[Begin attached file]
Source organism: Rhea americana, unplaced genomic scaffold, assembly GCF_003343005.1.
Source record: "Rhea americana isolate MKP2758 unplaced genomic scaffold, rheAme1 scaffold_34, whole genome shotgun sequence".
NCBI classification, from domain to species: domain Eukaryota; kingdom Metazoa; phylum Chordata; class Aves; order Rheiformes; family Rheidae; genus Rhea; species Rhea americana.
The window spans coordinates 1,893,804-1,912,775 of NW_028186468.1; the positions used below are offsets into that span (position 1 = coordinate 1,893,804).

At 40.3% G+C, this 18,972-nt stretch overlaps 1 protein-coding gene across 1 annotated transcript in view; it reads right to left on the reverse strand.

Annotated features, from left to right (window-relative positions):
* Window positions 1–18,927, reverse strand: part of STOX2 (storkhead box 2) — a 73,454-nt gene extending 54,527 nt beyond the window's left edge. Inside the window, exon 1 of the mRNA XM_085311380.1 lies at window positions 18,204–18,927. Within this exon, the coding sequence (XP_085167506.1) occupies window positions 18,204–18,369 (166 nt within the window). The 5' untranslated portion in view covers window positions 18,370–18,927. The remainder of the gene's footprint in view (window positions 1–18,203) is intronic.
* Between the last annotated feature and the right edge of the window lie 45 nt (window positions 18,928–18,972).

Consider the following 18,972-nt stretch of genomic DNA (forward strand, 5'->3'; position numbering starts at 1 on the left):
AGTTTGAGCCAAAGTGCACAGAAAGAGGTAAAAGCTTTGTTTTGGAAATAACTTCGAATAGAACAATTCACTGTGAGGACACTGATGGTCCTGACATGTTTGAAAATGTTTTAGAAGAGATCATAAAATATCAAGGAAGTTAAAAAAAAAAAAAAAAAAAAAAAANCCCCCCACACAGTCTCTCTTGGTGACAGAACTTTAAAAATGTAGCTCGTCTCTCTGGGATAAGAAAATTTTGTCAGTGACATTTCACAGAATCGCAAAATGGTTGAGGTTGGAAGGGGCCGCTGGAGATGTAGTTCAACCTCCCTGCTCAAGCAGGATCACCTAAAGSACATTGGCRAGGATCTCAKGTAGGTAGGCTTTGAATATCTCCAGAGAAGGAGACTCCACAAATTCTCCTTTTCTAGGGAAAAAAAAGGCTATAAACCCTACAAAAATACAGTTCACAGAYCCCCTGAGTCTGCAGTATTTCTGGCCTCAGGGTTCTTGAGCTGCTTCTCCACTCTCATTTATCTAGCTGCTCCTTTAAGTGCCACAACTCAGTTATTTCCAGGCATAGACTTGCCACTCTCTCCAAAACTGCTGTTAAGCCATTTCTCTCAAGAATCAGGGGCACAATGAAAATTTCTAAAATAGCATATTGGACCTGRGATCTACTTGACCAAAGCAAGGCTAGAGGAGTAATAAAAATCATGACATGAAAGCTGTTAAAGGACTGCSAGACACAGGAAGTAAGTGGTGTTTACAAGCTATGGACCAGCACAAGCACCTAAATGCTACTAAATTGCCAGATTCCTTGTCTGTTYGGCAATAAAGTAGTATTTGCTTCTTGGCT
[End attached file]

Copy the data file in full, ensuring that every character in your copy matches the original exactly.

Source organism: Rhea americana, unplaced genomic scaffold, assembly GCF_003343005.1.
Source record: "Rhea americana isolate MKP2758 unplaced genomic scaffold, rheAme1 scaffold_34, whole genome shotgun sequence".
NCBI classification, from domain to species: domain Eukaryota; kingdom Metazoa; phylum Chordata; class Aves; order Rheiformes; family Rheidae; genus Rhea; species Rhea americana.
The window spans coordinates 1,893,804-1,912,775 of NW_028186468.1; the positions used below are offsets into that span (position 1 = coordinate 1,893,804).

At 40.3% G+C, this 18,972-nt stretch overlaps 1 protein-coding gene across 1 annotated transcript in view; it reads right to left on the reverse strand.

Annotated features, from left to right (window-relative positions):
* Window positions 1–18,927, reverse strand: part of STOX2 (storkhead box 2) — a 73,454-nt gene extending 54,527 nt beyond the window's left edge. Inside the window, exon 1 of the mRNA XM_085311380.1 lies at window positions 18,204–18,927. Within this exon, the coding sequence (XP_085167506.1) occupies window positions 18,204–18,369 (166 nt within the window). The 5' untranslated portion in view covers window positions 18,370–18,927. The remainder of the gene's footprint in view (window positions 1–18,203) is intronic.
* Between the last annotated feature and the right edge of the window lie 45 nt (window positions 18,928–18,972).

Consider the following 18,972-nt stretch of genomic DNA (forward strand, 5'->3'; position numbering starts at 1 on the left):
AGTTTGAGCCAAAGTGCACAGAAAGAGGTAAAAGCTTTGTTTTGGAAATAACTTCGAATAGAACAATTCACTGTGAGGACACTGATGGTCCTGACATGTTTGAAAATGTTTTAGAAGAGATCATAAAATATCAAGGAAGTTAAAAAAAAAAAAAAAAAAAAAAAANCCCCCCACACAGTCTCTCTTGGTGACAGAACTTTAAAAATGTAGCTCGTCTCTCTGGGATAAGAAAATTTTGTCAGTGACATTTCACAGAATCGCAAAATGGTTGAGGTTGGAAGGGGCCGCTGGAGATGTAGTTCAACCTCCCTGCTCAAGCAGGATCACCTAAAGSACATTGGCRAGGATCTCAKGTAGGTAGGCTTTGAATATCTCCAGAGAAGGAGACTCCACAAATTCTCCTTTTCTAGGGAAAAAAAAGGCTATAAACCCTACAAAAATACAGTTCACAGAYCCCCTGAGTCTGCAGTATTTCTGGCCTCAGGGTTCTTGAGCTGCTTCTCCACTCTCATTTATCTAGCTGCTCCTTTAAGTGCCACAACTCAGTTATTTCCAGGCATAGACTTGCCACTCTCTCCAAAACTGCTGTTAAGCCATTTCTCTCAAGAATCAGGGGCACAATGAAAATTTCTAAAATAGCATATTGGACCTGRGATCTACTTGACCAAAGCAAGGCTAGAGGAGTAATAAAAATCATGACATGAAAGCTGTTAAAGGACTGCSAGACACAGGAAGTAAGTGGTGTTTACAAGCTATGGACCAGCACAAGCACCTAAATGCTACTAAATTGCCAGATTCCTTGTCTGTTYGGCAATAAAGTAGTATTTGCTTCTTGGCT